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Animating eco-education: To see, feel, and discover in an augmented reality-based experiential learning environment
ARTICLE

, Department of Information Management ; , Department of Management Information Systems ; , Department of Information Management

Computers & Education Volume 96, Number 1, ISSN 0360-1315 Publisher: Elsevier Ltd

Abstract

An antagonistic relationship is traditionally seen as existing between eco-education and technology, with conventional instructional approaches usually characterized by a commentator guiding students in field learning. Unfortunately, in this passive learning approach, the discovery of rich ecological resources in eco-environments to stimulate positive emotions and experiences is often condensed into a “sightseeing”. Therefore, precise and systematic guidance focused on providing a rich learning experience is needed in field learning and eco-education. Based on Kolb's experiential learning theory, the current study develops an eco-discovery AR-based learning model (EDALM) which is implemented in an eco-discovery AR-based learning system (EDALS). In a field experiment at a botanical garden, 21 middle school students constitute three groups participated in a learning activity using different learning types and media. Quantitative results indicate that, compared to the human-guidance-only model, EDALS successfully stimulates positive emotions and improved learning outcomes among learners. In post-activity interviews, students indicated they found the exploration mode provided by the proposed system to be more interesting and helpful to their learning in school. The use of attractive technologies increase students' willingness not only to learn more about the environment, but also to develop a more positive emotional attachment to it.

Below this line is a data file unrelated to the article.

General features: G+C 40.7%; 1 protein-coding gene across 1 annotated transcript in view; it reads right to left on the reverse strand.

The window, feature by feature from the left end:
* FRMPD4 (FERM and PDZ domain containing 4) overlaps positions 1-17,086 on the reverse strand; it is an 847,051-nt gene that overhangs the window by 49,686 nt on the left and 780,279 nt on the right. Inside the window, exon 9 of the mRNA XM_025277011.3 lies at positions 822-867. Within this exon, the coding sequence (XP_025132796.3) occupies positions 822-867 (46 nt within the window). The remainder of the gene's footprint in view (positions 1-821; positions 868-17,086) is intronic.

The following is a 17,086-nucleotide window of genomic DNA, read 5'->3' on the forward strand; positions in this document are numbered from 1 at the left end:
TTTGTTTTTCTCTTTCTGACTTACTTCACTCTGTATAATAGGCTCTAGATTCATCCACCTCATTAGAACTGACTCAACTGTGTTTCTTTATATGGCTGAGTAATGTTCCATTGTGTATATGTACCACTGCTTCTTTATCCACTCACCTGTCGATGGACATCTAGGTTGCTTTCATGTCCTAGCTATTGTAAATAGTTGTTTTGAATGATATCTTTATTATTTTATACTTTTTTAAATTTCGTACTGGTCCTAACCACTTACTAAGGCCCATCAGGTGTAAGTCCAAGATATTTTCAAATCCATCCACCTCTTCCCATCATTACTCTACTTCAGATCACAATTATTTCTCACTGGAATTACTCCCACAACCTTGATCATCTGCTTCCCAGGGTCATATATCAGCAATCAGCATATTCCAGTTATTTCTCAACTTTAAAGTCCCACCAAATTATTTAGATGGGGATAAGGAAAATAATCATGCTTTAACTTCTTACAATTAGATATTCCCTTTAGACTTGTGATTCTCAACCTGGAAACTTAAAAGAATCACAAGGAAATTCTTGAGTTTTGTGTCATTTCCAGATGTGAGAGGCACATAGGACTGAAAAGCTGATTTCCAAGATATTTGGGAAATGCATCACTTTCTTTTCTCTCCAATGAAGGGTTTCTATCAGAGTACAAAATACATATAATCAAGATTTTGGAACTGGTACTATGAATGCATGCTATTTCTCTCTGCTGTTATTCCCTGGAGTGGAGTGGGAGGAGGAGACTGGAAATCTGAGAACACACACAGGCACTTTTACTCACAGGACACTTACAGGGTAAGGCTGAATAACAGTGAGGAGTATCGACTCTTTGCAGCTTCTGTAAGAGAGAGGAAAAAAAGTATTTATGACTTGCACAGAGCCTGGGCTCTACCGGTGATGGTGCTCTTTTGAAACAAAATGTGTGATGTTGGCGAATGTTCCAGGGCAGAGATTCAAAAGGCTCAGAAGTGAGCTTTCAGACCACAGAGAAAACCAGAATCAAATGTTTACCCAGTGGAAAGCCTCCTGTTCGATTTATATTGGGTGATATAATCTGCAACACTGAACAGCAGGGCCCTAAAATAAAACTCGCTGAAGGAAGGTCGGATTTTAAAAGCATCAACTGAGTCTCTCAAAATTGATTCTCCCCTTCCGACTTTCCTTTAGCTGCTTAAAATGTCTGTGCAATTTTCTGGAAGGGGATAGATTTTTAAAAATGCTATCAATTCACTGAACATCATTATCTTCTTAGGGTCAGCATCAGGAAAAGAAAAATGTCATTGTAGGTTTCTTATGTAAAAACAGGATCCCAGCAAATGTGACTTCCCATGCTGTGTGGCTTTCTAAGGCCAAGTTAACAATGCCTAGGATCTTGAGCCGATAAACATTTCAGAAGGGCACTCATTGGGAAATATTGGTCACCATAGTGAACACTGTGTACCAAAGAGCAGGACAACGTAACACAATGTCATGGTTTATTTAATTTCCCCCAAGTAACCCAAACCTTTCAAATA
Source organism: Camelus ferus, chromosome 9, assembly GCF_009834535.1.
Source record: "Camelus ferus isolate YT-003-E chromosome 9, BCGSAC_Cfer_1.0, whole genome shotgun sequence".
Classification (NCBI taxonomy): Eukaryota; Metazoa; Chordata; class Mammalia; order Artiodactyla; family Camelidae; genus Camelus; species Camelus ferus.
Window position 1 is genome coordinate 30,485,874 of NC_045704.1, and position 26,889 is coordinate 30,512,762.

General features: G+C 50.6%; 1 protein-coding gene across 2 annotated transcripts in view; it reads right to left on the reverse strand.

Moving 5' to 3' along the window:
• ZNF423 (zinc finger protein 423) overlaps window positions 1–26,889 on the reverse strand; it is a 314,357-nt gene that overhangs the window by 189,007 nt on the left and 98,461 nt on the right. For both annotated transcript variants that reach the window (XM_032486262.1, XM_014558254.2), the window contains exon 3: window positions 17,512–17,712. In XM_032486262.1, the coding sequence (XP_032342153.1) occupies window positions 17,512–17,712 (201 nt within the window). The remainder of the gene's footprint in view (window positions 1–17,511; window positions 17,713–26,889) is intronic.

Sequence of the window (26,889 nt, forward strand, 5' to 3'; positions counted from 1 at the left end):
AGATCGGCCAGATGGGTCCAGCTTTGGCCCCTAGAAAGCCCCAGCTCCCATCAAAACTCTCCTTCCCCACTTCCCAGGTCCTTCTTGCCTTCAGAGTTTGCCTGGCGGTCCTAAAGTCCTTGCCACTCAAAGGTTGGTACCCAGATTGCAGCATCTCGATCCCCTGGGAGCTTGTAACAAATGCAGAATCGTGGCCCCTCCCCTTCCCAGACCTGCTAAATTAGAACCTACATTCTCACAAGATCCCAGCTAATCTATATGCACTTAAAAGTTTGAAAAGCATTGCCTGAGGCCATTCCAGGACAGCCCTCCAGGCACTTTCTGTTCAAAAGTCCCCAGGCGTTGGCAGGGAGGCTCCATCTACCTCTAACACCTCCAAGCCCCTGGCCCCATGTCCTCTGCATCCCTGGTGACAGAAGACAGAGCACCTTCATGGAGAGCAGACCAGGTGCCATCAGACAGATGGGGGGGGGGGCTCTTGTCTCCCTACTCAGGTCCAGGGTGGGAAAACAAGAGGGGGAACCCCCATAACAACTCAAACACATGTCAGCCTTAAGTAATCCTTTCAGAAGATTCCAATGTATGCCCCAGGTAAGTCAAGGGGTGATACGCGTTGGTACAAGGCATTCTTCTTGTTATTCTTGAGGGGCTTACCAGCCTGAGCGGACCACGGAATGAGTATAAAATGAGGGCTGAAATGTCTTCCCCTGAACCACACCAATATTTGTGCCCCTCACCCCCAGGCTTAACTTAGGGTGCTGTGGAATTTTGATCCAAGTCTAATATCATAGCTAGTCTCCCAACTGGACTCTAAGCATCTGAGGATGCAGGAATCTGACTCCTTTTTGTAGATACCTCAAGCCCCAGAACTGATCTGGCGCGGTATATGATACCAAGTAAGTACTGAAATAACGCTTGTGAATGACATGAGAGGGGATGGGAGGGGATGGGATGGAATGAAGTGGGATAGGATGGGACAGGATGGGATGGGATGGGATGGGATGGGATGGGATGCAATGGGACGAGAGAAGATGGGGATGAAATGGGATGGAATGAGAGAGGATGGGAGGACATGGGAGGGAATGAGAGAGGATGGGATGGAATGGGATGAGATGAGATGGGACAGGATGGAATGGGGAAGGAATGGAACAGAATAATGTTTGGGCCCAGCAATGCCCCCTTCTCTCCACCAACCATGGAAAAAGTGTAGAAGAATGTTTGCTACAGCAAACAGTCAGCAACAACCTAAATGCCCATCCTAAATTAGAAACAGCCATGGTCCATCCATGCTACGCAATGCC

Citation

Huang, T.C., Chen, C.C. & Chou, Y.W. (2016). Animating eco-education: To see, feel, and discover in an augmented reality-based experiential learning environment. Computers & Education, 96(1), 72-82. Elsevier Ltd. Retrieved November 17, 2019 from .

This record was imported from Computers & Education on January 29, 2019. Computers & Education is a publication of Elsevier.

Full text is availabe on Science Direct: http://dx.doi.org/10.1016/j.compedu.2016.02.008

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